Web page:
There was a decreased risk of flare with a CRP less than or equal to 1.5 mg/dL and less than or equal to 2.0 mg/dL. “However, neither disease duration nor medication use, including biologics, increased the risk of flares; discontinuation of a biologic greater than two-dose intervals prior to surgery did not increase the risk of flares. Use of methotrexate at the time of surgery did not independently protect against the risk of flares,” the researchers wrote.
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Explore This IssueJune 2018
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Note: Study limitations noted by the authors included the possibility of bias if physicians encouraged patients with more severe RA to enroll. It is also possible that the results are not generalizable because the study was performed in a tertiary care hospital with a high RA-specific arthroplasty volume. The study did not have a control group.
The study results are intriguing because they address something not often examined scientifically, said Stuart Kaplan, MD, chief of rheumatology at South Nassau Communities Hospital in Hewlett, N.Y. “The better control you have before surgery, the less likely you are to have a flare afterward. That’s a major take-home message for me. Try to get patients in as good control as possible before surgery,” Dr. Kaplan said.
These findings make intuitive sense, said Dr. Kaplan, adding that he will work with patients to get their RA under optimal control before knee or hip arthroplasty. “It’s a matter of getting them on the right meds, which usually includes methotrexate or biologics and sometimes a little bit of steroids.”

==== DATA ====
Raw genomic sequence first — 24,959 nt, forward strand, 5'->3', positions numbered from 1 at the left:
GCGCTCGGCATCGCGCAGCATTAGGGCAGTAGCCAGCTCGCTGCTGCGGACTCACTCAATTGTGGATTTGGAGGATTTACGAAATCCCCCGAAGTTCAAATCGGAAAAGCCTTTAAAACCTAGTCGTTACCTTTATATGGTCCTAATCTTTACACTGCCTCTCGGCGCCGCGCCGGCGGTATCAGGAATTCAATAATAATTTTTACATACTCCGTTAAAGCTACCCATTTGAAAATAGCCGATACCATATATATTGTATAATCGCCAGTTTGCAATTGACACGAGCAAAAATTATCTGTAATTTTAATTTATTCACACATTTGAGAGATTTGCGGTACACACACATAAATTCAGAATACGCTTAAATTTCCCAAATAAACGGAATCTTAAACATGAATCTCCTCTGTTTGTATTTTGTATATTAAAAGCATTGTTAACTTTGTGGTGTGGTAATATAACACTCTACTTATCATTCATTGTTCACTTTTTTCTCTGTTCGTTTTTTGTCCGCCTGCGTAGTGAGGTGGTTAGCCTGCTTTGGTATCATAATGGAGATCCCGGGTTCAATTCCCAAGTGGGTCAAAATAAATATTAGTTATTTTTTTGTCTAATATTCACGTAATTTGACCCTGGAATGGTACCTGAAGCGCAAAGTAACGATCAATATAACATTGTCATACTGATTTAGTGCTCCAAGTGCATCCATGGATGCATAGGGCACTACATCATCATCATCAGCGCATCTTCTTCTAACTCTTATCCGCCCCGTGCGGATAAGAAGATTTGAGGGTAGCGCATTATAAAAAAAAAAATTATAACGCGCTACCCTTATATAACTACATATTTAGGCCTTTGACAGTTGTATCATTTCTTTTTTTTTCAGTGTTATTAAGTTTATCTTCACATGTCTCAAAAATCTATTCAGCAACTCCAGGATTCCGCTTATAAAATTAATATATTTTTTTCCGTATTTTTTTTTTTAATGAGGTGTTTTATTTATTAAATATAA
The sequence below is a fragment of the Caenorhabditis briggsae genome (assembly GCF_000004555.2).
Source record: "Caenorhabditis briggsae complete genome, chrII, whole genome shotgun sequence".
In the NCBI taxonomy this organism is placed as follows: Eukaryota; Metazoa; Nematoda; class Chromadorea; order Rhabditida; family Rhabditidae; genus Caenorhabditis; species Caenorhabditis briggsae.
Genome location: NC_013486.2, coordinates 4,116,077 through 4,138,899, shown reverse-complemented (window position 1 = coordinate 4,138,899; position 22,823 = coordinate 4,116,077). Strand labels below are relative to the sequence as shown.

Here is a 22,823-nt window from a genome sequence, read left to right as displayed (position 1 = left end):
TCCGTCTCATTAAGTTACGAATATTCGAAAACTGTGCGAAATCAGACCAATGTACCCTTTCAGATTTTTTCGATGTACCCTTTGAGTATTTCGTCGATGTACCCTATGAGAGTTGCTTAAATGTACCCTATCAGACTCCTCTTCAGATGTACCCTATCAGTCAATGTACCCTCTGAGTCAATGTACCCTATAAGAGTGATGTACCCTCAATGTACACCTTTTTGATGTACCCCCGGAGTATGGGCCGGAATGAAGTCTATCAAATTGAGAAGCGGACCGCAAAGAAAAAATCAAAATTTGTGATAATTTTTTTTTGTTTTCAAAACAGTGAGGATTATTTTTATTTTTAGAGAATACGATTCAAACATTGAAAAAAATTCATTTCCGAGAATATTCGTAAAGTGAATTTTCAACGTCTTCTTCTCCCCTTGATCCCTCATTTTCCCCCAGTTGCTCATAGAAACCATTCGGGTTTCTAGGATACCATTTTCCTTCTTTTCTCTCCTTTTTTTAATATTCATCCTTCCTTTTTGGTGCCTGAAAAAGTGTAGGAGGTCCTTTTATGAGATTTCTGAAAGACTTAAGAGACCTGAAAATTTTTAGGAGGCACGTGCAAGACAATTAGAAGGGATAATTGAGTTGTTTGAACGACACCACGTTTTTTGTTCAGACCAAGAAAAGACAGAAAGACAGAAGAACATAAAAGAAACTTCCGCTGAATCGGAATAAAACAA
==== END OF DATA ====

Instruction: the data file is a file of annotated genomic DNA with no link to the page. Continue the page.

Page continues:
The current standard perioperative care is to stop biologics at the time of arthroplasty to lower the infection risk, the researchers noted in their discussion section. Prosthetic joint infections remain high in RA patients, and there is also a growing rise of infections among patients with RA within 90 days of arthroplasty.
“Despite improvement in the status of patients with RA, poorer outcomes are still reported after arthroplasty, raising concern that postoperative flares linked to withholding medication might affect rehabilitation efforts and outcomes,” the researchers wrote.
“The notion that patients with established RA undergoing [total hip or knee arthroplasty] have ‘burnt out’ disease lends further credence to the spreading idea that RA is an ongoing disease over a lifetime, at best controlled by medication,” the researchers concluded.
Researchers are continuing to collect follow-up data to determine if flares after surgery, when patients are trying to focus on postoperative rehabilitation, have any long-term impacts on pain and function, Dr. Goodman said.